How To Photograph Long Exposure Pictures
Long exposure photography is an incredible in-camera effect that truly adds a magical look to any picture. Seen as a common staple in landscape photography, long exposures are used to stretch out time and create motion blur in moving parts of a photo. With the help of a slow shutter speed, you can smooth a choppy lake, make waterfalls look like silk, or create clouds that streak across the sky. This fun in-camera effect is an incredible way to level up your photography and have fun doing it!
To photograph a long exposure, you need to slow down your shutter speed to 1 second or longer. With a slow shutter speed, anything that’s moving in your frame will become blurred to create that long exposure look. Since long exposures will brighten your exposure, using a neutral density (ND) filter can be useful when shooting in brighter conditions.
I’m a firm believer that you don’t need fancy or expensive gear to photograph long exposures. With the tips and tools outlined in this guide, you’ll be able to capture beautiful long exposure photos like a pro in no time.
What Is Considered A Long Exposure?
A long exposure is anything taken with a shutter speed of one second or slower. Since it takes longer for the shutter to open and close, this photography genre is aptly named “long exposure photography.”
Although you can create long exposure effects with slightly faster shutter speeds such as 1/5 second, it’s harder to do so. Especially if you want to calm a wavy ocean or streak the clouds moving above you, you’ll need a very slow shutter. After all, the longer your shutter stays open, the more blur you’ll get.
It’s important to note that long exposures can be captured with or without lens filters. Even though ND filters can help in brighter conditions, it is possible to shoot long exposures without any filters. You just need to be conscious of how bright the lighting is. In most cases, you may need to come back on a cloudy day or just after sunset to get the shot you want. I’ll touch more on how to shoot long exposures without filters later on in this post.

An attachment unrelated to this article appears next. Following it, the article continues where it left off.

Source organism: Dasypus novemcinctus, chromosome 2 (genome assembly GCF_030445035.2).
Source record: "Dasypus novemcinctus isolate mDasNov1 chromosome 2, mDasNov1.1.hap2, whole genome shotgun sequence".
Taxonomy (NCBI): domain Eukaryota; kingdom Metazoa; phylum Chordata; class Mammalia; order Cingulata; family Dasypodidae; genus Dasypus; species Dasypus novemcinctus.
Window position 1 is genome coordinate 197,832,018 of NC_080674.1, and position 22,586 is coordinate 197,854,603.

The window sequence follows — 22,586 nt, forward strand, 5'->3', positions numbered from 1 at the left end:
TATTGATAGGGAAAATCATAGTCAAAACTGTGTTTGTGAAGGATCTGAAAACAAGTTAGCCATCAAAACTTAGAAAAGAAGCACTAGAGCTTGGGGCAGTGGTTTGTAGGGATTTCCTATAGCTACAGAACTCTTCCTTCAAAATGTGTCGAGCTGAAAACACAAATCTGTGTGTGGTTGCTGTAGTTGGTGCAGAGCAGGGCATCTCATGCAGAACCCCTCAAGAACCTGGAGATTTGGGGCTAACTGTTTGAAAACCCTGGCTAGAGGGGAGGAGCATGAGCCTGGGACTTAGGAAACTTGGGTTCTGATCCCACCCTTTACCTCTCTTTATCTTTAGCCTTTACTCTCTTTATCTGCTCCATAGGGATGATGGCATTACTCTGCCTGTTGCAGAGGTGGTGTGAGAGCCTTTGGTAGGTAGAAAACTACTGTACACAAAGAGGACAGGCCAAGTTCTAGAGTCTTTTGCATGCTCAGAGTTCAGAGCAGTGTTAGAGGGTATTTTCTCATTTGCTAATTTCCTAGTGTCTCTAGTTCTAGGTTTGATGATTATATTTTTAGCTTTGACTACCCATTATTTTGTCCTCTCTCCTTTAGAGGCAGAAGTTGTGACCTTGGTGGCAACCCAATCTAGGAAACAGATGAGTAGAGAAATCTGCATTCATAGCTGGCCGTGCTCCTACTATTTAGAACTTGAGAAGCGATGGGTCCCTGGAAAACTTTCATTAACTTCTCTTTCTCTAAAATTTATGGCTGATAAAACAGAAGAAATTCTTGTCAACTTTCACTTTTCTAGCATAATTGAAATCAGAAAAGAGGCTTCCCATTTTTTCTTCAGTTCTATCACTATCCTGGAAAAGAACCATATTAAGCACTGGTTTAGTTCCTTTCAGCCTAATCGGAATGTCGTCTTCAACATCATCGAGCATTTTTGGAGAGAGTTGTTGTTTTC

There isn’t one specific type of photo you should take when using a slow shutter speed. You could use this effect for portraits, landscapes, astrophotography, real estate, and more! All that matters is that you’re using a slow enough shutter to blur moving objects in your frame. Some of the easiest types of photos to experiment with are waterfalls since the forest is already dark, and the moving water is easy to blur!
What Is Shutter Speed?
Shutter speed is how fast the shutter of your camera opens and closes. While the shutter’s open, light is able to pass through your lens and get recorded on your camera’s sensor. Depending on how long your shutter is open, it can affect both the exposure and blur of objects in your frame.
Exposure is how bright your photo looks. In most situations, you can use your cameras light meter to decide how bright the highlights, mid-tones, and shadows will look in your photo. With a well-balanced exposure, you’ll retain more detail information in all exposure ranges of your image. By making sure your shutter speed is properly set, you can help to darken or brighten your exposure as necessary. Learning about the exposure triangle is a great way to understand how all your camera settings work together if you’re just starting out.